May we all be inscribed in the Book of Peace.

May we all be inscribed in the Book of Peace.

  • September 24, 2014

Imagine there is a Book of Peace. It determines who gets to live in harmony. Would you like to be inscribed in it? Who do you think is the author?

Set aside, just for the next few minutes, any beliefs you may hold about higher powers, master plans for each living being in the universe, free will and the like. Now ask yourself a very practical question: When it comes to your relationships with your family members, friends, coworkers, neighbors etc. – who decides whether you get along swimmingly or you keep locking horns? Who inscribes you in the Book of Peace?

Here’s what I think: You do. You write the Book of Peace. You choose the protagonists and the story line. You choose whether there’s harmony or strife.

I ask each of my clients in my conflict resolution practice: What needs to happen for you to make peace? Many people point to the other person and claim it’s all up to him. They themselves have neither done anything wrong in the past, nor are they doing anything wrong right now or planning to do anything wrong in the future (check whether halo is sitting properly). Well, maybe they could have behaved a little bit better (slight halo adjustment), but whatever they did clearly pales in comparison to his misdeeds. In other words, the conflict is all about the other person – he started it, so he is the only one who can end it. It’s up to him to inscribe them in the Book of Peace.

Nothing could be further from the truth.

He may have started the conflict, but you can still try to end it. Peace, unlike the proverbial good things in life, will not come to those who wait. You create harmony or conflict with what you think, say and do, and with what you don’t think, say and do. You write the Book of Peace.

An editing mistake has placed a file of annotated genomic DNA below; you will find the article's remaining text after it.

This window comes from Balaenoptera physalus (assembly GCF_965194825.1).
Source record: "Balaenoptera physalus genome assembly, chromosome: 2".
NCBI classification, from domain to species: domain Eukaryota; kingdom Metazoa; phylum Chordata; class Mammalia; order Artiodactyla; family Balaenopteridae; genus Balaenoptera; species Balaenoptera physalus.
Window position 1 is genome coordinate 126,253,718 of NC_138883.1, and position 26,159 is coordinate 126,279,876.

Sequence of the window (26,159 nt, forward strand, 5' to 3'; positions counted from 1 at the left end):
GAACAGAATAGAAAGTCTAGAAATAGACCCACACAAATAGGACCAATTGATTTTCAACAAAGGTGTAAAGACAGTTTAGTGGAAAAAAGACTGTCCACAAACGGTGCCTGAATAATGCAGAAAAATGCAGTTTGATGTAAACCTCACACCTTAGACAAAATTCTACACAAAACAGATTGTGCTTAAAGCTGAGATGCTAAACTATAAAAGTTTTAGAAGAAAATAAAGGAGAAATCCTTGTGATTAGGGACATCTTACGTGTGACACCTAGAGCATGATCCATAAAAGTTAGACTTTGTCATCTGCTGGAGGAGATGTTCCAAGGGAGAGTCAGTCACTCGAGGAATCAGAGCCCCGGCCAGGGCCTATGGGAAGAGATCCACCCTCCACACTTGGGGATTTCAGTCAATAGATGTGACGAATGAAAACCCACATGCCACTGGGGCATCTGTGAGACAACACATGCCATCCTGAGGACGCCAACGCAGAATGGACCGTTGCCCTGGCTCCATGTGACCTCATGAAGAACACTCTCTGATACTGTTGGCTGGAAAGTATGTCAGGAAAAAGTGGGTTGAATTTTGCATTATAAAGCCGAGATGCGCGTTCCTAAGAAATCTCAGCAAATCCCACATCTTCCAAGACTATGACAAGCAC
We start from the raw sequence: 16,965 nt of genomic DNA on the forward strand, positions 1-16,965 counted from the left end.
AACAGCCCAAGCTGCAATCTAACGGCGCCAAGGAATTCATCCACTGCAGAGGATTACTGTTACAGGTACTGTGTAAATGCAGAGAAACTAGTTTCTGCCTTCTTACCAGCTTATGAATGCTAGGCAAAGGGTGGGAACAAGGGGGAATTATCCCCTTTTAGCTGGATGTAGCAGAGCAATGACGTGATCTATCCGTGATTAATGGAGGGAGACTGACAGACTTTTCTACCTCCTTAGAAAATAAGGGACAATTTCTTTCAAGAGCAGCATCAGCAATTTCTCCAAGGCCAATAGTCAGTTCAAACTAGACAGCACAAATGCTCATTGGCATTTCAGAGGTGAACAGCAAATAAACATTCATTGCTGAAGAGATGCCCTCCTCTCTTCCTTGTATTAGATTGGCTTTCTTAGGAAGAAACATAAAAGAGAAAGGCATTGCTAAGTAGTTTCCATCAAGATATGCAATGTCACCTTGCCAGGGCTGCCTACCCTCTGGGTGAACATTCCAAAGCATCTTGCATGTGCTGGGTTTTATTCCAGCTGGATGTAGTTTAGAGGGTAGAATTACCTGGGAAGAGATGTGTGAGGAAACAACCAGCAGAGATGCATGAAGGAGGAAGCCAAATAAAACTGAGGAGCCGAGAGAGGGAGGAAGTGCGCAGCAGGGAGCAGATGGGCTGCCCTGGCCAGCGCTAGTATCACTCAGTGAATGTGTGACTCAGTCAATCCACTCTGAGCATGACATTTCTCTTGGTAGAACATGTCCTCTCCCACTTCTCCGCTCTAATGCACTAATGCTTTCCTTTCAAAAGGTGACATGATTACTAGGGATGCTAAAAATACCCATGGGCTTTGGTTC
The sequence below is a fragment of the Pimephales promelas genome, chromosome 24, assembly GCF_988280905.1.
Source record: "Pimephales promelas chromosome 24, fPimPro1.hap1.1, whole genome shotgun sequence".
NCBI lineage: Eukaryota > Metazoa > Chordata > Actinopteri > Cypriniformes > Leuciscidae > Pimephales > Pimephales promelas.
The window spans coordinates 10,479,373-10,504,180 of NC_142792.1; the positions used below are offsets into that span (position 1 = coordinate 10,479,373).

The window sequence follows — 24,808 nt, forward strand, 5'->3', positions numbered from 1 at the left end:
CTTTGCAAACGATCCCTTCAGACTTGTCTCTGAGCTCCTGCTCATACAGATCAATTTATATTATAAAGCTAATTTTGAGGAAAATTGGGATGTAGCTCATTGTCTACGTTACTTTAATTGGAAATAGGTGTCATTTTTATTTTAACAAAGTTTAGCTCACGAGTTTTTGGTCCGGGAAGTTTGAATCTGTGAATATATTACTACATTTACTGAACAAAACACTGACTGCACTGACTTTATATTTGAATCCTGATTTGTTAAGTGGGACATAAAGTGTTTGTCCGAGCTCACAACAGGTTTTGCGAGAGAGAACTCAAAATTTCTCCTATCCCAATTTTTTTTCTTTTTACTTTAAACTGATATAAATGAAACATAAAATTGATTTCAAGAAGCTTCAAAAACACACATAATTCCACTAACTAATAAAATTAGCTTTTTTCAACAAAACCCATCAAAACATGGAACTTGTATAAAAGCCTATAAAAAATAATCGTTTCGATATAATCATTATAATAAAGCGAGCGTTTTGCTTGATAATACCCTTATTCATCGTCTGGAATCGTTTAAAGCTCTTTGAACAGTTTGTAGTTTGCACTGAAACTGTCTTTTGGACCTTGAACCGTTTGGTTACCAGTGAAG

Remember not only to say the right thing in the right place, but far more difficult still, to leave unsaid the wrong thing at the tempting moment. (Benjamin Franklin)

He may be writing a conflict story at the moment, but remember that he is not the only writer in town. You write the story called “My Life.” What makes this complicated is that you are also a protagonist in other people’s life stories. Those other writers have their own ideas about what your character was thinking, must be feeling, meant to say, and should have done. And those ideas may be very different from yours.

But here’s the thing: Whatever other people may be writing about you in their stories, you still write your own story. You don’t have to perform in someone else’s war drama, or grant someone else a starring Rambo role in your own novel.  You can pick up your pen at any time and take the story line in a different direction.

If you’re a protagonist in someone else’s epic of permanent strife, consider this: Perhaps he simply doesn’t know how to write a peace story. Would you rather wait for him to figure it out, or would you prefer to do some writing yourself? Have you told him what you think needs to happen to make peace? Or are you assuming he knows what he needs to do and he just doesn’t want to do it?

Stop waiting and assuming, and start writing your Book of Peace. Read your book out loud – to him, not just to yourself or to other people. Tell him what you need to make peace. Offer ideas on how to move forward, and invite his input. Ask what you can do to facilitate the process. Once he is introduced to your Book of Peace, he may be more motivated to change his own story line. Or not. You won’t know until you try.

You are not a helpless puppet in someone else’s story.

When it comes to addressing conflict, take the first step. Don’t wait for someone else to inscribe you in the Book of Peace. Pick up your pen and start writing.


  1. Jan Kepes

    The content of ones’s words speak volumes about who they are. Wise actions that follow aid in the process. Thank you for the inspiration to think and do.

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